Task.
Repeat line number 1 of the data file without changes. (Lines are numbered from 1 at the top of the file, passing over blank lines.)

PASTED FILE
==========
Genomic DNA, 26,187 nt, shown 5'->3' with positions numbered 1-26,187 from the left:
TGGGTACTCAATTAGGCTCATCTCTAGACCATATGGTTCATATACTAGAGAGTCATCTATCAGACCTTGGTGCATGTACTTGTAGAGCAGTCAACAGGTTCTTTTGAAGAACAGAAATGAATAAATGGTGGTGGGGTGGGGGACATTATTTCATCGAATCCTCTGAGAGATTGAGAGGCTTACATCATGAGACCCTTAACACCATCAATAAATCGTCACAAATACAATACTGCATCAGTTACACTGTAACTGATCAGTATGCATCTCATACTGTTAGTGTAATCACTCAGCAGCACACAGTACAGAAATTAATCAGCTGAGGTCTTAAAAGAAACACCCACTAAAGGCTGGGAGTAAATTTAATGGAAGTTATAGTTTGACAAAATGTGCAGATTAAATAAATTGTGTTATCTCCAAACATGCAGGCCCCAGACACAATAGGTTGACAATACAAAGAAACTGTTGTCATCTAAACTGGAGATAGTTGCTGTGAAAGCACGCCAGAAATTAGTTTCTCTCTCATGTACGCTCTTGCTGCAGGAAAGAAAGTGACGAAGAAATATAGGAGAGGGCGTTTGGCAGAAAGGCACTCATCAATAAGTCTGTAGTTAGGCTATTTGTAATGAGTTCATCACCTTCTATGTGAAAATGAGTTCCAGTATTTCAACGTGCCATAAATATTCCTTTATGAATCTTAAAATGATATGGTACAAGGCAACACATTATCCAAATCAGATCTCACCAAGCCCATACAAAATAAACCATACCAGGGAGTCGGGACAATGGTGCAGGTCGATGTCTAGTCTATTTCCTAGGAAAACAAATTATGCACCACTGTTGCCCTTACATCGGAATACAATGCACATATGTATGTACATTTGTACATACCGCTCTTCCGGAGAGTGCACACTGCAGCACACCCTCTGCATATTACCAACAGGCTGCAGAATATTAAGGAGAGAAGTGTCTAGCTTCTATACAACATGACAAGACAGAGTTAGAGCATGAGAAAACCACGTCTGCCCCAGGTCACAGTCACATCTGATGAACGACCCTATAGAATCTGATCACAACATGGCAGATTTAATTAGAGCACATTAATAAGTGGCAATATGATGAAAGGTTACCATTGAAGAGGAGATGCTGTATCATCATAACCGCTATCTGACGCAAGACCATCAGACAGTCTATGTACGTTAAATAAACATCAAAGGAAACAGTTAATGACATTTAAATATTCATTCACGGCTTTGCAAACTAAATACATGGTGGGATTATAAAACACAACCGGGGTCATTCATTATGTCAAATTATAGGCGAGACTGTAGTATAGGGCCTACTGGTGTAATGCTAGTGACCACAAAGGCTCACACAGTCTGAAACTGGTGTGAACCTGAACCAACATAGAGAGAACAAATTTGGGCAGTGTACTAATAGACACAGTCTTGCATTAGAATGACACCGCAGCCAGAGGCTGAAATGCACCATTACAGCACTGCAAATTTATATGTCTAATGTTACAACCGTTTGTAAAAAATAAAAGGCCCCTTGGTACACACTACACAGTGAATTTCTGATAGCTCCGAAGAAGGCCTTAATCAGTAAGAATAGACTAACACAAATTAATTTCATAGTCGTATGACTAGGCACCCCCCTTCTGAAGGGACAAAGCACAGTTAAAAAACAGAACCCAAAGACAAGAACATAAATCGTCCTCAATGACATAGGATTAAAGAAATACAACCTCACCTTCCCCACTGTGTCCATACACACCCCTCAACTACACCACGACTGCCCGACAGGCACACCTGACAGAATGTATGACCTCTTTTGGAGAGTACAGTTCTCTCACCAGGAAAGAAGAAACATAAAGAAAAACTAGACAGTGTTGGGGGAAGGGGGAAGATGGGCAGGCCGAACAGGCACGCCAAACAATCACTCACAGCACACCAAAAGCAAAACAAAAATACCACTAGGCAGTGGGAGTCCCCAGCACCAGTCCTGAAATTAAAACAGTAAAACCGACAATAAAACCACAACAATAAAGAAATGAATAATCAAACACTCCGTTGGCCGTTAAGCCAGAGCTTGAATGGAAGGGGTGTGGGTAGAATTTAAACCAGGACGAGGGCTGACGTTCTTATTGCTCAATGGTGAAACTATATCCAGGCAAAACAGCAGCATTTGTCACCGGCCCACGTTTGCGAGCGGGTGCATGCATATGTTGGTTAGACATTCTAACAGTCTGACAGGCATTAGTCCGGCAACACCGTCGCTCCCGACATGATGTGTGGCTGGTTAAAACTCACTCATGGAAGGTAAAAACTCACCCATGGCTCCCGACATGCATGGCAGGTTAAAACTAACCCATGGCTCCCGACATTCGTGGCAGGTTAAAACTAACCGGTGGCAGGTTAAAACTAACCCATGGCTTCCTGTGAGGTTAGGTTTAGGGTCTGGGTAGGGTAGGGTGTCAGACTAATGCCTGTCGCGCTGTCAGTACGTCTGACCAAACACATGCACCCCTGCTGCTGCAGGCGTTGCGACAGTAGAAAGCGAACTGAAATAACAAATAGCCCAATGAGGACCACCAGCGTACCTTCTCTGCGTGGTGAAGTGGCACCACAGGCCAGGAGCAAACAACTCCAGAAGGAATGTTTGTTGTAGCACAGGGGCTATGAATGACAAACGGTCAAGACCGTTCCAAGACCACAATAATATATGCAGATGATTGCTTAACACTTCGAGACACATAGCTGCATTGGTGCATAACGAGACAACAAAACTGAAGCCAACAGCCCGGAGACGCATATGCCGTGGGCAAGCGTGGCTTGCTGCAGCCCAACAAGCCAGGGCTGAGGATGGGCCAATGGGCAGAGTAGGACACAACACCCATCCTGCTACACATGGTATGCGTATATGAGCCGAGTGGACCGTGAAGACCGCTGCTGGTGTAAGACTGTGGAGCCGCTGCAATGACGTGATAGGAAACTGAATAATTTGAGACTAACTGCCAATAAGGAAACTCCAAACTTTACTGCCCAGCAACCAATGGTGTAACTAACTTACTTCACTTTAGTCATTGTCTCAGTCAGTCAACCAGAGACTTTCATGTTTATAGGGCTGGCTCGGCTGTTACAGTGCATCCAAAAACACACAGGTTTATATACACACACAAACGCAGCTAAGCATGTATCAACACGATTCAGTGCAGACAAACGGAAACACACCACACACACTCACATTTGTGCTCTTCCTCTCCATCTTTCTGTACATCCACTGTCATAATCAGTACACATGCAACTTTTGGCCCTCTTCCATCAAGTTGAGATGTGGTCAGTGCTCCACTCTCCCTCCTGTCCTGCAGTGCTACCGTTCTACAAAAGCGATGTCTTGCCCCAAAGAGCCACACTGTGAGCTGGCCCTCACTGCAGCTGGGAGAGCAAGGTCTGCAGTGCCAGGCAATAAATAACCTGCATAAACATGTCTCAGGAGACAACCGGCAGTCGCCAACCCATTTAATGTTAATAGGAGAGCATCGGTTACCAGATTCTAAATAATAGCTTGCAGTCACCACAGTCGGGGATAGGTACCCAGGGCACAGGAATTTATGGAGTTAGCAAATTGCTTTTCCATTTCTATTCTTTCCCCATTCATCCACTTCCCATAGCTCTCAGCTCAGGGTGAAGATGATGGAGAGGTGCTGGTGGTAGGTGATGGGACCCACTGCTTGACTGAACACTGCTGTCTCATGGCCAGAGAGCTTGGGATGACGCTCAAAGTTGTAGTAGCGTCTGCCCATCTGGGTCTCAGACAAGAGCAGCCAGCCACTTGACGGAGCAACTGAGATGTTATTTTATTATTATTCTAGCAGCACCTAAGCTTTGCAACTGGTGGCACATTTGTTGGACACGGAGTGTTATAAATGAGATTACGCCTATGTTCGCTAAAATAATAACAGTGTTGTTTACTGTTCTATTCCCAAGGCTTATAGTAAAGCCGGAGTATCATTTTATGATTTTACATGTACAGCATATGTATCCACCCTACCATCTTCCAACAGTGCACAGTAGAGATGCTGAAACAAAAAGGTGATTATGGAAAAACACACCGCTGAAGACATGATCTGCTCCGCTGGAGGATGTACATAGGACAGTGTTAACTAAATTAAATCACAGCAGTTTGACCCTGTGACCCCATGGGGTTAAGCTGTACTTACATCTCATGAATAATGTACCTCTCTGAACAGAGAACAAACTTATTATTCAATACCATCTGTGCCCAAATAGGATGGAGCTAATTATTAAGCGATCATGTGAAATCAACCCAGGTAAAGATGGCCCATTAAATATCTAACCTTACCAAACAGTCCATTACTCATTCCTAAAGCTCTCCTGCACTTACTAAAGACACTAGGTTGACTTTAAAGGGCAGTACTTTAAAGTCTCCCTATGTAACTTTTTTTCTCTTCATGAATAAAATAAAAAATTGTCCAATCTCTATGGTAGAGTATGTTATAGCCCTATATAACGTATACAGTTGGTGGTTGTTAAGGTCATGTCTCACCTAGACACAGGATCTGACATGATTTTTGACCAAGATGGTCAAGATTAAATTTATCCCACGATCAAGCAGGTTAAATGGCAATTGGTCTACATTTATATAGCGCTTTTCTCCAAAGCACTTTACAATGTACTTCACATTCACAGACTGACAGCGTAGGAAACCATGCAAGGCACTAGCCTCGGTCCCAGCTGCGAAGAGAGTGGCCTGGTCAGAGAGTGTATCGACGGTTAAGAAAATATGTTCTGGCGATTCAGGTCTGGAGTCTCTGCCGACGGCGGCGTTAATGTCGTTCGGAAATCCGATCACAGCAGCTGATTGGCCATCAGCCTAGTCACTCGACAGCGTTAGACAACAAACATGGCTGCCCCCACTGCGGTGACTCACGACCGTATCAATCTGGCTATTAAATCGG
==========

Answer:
Genomic DNA, 26,187 nt, shown 5'->3' with positions numbered 1-26,187 from the left: